Secondly, it’s a safe assumption that as a polite, basically nice, person I gave polite, basically nice, answers to the following questions.  However, it’s also safe to assume that a muscle in my left cheek was fighting the urge to twitch with repressed laughter and/or sarcasm. My family tends to communicate through affectionate sarcasm.  However, as a reasonable facsimile of an adult, I’ve learned to fake normal pretty well.

Don’t laugh! Faking normal is much more fun than being normal!

In tribute to my heroic left cheek muscle and its iron self-control, I’ve decided to add the snarky suppressed responses in italics after each question.  Let me say that again!  The answers in italics are not what I said!  Those are the answers my (intermittently leaky) mental filters caught and kept me from inflicting on an unsuspecting public.  Now, let’s move on to the fun part! These are actual questions we’ve been asked (some more than once).

‘Stupid Questions’ for the Funny Farm:
  • Why can’t you just buy your meat at the store like everyone else? That way no animals would have to die!—Oh, my goodness! I never realized those little Styrofoam trays were actually a growing medium for DNA recumbent chicken tissue samples!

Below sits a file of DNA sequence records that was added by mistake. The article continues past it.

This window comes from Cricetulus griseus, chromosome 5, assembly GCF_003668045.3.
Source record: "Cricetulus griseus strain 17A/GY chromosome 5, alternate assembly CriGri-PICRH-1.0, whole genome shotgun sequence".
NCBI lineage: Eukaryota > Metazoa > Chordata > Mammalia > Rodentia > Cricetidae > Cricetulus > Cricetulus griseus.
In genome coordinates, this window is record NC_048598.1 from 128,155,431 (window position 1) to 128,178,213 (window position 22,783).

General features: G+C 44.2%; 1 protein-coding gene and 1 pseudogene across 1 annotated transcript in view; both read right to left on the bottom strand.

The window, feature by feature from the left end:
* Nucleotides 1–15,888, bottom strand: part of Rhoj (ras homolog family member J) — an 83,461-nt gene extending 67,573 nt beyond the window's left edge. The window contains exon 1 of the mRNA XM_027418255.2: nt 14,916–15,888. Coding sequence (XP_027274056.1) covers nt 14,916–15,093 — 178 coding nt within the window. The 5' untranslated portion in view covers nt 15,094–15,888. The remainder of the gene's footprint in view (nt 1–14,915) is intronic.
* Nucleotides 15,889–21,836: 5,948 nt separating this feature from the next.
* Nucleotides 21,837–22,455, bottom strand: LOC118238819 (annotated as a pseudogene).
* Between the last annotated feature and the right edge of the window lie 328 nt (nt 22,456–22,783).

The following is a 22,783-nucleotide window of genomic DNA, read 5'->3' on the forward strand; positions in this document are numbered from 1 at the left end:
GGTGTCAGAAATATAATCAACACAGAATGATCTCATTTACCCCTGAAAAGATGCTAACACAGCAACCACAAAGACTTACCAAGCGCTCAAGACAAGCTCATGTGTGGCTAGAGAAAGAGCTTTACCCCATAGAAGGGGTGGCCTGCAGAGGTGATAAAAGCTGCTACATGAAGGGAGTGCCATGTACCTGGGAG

• So, what do you do with a pig’s gizzard?—I cook them low and slow with garlic and red wine. Well, at least I will…when pigs fly! (Get it? Only birds have gizzards! ;-p)
  • If there’s poop on the egg, that means its organic, right?—Yes! So are babies’ bums, my sheep pen, and the filthy floors of some gas station bathrooms.  After all, they’re all covered in poop, ergo, they’re organic!
  • You eat your animals?!?  I couldn’t do that! …Well, yes, Frank does deer hunt, but it comes from the butcher wrapped as MEAT!  I couldn’t eat an animal!—Oh, Dear, don’t worry! I’ve ordered some of the miracle white paper.  As soon as it comes in, I’ll magically transform all of my ‘animals’ into ‘meat’ and all will be right with the world!